A couple of weeks ago we posted on here about Android manufacturers unable to patch devices in a timely fashion, and HTC being unable to commit to Google’s monthly update pledge. This was for a number of reasons, including the costs in developing security patches fast enough to release on that aggressive timeline. To put another argument forward to push the vendors, Cambridge University has reported that 88 percent of Android devices could be at risk and they suggest a security grading system to monitor the manufacturers. Due to the open nature of Android, the operating system has grown to exceptional heights but it can be argued this has not been controlled where it comes to protecting the user. The University has claimed that the devices have been supplied without a proper security protection mechanism against the latest threats and attacks. This brings the Android business model into question.
The report, from Cambridge Computer Laboratory researchers Daniel R Thomas, Alastair R Beresford, and Andrew Rice, estimates that 87.7 percent of devices contained at least one major vulnerability that could leave handsets at risk, as many users can expect just one update a year. This year alone, we have seen lots of noise around “Stagefright” and “Certifi-Gate“, which were found to affect most Android devices straight out of the box.
Google, the founders and developers of Android have not been targeted in the report. The manufacturers have been blamed for slow releases for the updates. Core Google devices like the Nexus range received the most praise for quick turnarounds on patches and updates in terms of the LG (and Motorola) made Nexus devices.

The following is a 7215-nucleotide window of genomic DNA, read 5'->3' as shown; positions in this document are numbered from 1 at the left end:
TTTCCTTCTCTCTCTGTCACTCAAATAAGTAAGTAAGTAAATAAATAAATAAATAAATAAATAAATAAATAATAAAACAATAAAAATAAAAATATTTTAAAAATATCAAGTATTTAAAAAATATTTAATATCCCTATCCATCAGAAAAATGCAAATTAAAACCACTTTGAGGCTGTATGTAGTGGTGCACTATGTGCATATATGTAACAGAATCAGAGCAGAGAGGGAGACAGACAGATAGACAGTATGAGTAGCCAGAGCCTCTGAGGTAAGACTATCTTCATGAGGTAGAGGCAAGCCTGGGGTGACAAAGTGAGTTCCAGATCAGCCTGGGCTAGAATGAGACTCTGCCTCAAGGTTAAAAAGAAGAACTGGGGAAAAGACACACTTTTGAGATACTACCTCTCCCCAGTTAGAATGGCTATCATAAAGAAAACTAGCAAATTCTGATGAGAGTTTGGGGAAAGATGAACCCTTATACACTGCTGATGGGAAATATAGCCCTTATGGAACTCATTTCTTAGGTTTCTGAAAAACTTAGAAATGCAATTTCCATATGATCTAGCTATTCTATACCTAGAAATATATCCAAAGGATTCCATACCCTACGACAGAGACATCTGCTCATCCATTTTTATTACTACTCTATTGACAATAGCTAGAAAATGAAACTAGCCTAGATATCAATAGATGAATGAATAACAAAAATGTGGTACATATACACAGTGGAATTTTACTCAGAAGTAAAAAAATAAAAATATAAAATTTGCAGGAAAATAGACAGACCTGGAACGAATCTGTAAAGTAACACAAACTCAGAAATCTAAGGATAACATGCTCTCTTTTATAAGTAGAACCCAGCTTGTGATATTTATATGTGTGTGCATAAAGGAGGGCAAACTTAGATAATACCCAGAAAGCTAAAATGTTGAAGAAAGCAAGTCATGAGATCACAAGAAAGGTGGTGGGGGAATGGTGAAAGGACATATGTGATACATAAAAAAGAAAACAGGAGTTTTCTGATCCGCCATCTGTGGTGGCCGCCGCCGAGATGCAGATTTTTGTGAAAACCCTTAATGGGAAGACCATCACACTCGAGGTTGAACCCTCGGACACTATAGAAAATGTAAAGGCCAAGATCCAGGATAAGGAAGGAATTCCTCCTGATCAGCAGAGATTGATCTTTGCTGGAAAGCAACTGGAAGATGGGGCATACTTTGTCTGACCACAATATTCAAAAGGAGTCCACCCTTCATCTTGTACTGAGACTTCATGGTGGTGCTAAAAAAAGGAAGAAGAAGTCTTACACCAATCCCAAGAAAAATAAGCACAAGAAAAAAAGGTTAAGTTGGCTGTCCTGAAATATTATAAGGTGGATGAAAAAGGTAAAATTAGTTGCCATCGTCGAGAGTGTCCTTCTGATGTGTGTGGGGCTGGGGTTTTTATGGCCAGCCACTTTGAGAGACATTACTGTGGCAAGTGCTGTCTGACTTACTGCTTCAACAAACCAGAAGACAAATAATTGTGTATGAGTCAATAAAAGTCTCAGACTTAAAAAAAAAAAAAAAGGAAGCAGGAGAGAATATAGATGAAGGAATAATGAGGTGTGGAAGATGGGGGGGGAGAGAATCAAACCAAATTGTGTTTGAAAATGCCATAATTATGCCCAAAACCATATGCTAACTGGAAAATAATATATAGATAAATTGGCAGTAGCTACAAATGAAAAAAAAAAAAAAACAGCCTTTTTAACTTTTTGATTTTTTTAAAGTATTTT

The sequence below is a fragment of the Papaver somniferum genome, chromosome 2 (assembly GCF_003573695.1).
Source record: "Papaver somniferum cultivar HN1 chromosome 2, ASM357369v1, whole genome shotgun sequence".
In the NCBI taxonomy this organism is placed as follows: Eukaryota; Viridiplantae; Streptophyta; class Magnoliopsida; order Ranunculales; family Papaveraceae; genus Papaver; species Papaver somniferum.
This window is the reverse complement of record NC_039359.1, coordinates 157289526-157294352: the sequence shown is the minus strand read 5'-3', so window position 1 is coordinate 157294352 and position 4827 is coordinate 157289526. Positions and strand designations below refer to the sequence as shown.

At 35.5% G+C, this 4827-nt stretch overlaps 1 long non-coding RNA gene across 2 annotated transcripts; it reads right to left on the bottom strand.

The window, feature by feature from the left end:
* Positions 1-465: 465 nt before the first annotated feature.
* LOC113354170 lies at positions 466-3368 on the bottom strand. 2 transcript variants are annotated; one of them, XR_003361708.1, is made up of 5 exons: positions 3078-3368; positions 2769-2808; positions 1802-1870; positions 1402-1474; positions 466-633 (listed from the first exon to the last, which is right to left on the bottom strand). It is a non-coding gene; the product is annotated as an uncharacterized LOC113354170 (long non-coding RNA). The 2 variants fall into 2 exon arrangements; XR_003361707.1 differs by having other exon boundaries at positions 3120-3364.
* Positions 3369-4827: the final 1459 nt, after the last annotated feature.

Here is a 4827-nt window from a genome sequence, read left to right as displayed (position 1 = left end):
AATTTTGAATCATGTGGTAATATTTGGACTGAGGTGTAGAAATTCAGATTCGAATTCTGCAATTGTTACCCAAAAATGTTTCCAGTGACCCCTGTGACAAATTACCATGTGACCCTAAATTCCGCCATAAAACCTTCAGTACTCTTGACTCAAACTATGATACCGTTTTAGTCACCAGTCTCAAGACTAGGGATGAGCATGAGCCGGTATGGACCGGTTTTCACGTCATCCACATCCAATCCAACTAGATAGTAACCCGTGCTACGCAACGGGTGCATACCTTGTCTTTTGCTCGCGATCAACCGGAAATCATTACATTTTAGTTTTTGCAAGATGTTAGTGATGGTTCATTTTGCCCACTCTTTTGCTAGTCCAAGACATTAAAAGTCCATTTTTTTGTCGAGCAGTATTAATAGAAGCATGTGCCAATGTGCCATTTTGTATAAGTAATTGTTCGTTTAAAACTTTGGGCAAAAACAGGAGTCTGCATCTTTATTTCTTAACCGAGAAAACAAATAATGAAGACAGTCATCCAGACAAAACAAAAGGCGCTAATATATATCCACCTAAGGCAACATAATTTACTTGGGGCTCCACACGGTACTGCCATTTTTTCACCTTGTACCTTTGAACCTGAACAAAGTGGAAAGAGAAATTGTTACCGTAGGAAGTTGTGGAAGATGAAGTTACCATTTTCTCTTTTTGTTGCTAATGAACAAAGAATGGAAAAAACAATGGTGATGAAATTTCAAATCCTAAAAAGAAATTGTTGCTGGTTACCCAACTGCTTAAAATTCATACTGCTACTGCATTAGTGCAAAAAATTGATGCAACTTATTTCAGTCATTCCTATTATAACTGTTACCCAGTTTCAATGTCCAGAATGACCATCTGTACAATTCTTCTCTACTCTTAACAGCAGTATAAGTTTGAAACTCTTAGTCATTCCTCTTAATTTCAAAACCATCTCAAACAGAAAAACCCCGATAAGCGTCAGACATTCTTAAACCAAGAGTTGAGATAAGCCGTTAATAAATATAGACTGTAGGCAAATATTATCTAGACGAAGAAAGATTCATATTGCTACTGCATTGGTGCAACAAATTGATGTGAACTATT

“The security of Android depends on the timely delivery of updates to x critical vulnerabilities,” the report concluded. “Unfortunately few devices receive prompt updates, with an overall average of 1.26 updates per year, leaving devices un-patched for long periods.”
We showed that the bottleneck for the delivery of updates in the Android ecosystem rests with the manufacturers, who fail to provide updates to x critical vulnerabilities. This arises in part because the market for Android security today is like the market for lemons: there is information asymmetry between the manufacturer, who knows whether the device is currently secure and will receive updates, and the consumer, who does not.
Consequently there is little incentive for manufacturers to provide updates.”
The university now propose giving “grades” to Android manufacturers based on their performance in pushing out patches and updates. This means users and regulators can monitor the progress of each individual manufacturer.
Source: Cambridge University